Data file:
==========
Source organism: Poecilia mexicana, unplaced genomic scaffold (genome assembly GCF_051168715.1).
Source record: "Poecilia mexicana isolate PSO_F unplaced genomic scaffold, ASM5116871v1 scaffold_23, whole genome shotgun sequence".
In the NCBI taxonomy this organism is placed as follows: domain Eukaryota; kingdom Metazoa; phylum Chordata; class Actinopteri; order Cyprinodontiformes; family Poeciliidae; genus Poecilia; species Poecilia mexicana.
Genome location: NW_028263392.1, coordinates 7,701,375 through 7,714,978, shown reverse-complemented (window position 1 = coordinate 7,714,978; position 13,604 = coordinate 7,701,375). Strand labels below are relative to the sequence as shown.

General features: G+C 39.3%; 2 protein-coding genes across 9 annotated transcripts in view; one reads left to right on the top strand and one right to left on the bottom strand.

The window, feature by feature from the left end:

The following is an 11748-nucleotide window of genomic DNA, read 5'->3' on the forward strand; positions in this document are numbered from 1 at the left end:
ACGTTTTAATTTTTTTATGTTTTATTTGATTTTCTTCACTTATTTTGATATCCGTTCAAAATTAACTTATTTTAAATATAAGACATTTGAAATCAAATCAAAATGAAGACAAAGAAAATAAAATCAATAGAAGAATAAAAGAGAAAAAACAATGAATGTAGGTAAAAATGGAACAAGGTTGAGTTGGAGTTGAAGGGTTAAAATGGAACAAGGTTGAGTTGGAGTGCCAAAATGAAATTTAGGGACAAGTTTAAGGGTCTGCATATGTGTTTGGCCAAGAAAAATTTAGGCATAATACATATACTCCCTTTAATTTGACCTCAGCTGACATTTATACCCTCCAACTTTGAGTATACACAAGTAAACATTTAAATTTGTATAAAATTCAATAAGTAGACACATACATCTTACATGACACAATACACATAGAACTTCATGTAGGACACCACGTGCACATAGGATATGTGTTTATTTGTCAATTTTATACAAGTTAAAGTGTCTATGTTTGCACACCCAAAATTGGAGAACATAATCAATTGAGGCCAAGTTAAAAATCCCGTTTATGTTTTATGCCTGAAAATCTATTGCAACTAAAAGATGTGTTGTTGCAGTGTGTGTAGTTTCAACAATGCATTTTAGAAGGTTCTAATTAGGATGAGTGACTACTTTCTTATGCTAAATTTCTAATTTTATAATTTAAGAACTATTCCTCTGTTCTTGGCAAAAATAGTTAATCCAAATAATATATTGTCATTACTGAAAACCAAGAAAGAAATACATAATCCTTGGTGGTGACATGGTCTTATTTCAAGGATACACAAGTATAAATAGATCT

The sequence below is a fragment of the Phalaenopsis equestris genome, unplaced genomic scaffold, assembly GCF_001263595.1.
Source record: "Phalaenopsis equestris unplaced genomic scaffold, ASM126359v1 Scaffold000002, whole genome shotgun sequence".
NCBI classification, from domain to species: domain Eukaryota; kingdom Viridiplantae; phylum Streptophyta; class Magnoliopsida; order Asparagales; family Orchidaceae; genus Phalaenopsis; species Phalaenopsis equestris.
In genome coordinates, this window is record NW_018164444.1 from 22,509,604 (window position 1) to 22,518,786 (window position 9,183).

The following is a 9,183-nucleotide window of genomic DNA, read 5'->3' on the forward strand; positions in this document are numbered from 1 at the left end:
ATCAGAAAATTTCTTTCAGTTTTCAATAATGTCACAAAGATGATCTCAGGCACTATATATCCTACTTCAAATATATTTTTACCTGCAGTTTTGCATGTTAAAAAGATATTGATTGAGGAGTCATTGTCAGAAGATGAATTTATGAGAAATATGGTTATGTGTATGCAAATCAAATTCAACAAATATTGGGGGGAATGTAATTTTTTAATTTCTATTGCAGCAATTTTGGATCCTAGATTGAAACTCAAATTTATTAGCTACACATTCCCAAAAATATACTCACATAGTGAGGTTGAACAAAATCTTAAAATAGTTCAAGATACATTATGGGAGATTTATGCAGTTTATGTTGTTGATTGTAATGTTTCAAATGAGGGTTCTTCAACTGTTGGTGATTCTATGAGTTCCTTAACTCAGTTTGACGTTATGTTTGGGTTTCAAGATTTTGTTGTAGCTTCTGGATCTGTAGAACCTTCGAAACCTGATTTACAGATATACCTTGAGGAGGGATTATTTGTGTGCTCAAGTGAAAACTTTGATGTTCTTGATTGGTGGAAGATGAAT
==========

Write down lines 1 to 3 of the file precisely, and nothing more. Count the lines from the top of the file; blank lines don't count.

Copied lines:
Source organism: Poecilia mexicana, unplaced genomic scaffold (genome assembly GCF_051168715.1).
Source record: "Poecilia mexicana isolate PSO_F unplaced genomic scaffold, ASM5116871v1 scaffold_23, whole genome shotgun sequence".
In the NCBI taxonomy this organism is placed as follows: domain Eukaryota; kingdom Metazoa; phylum Chordata; class Actinopteri; order Cyprinodontiformes; family Poeciliidae; genus Poecilia; species Poecilia mexicana.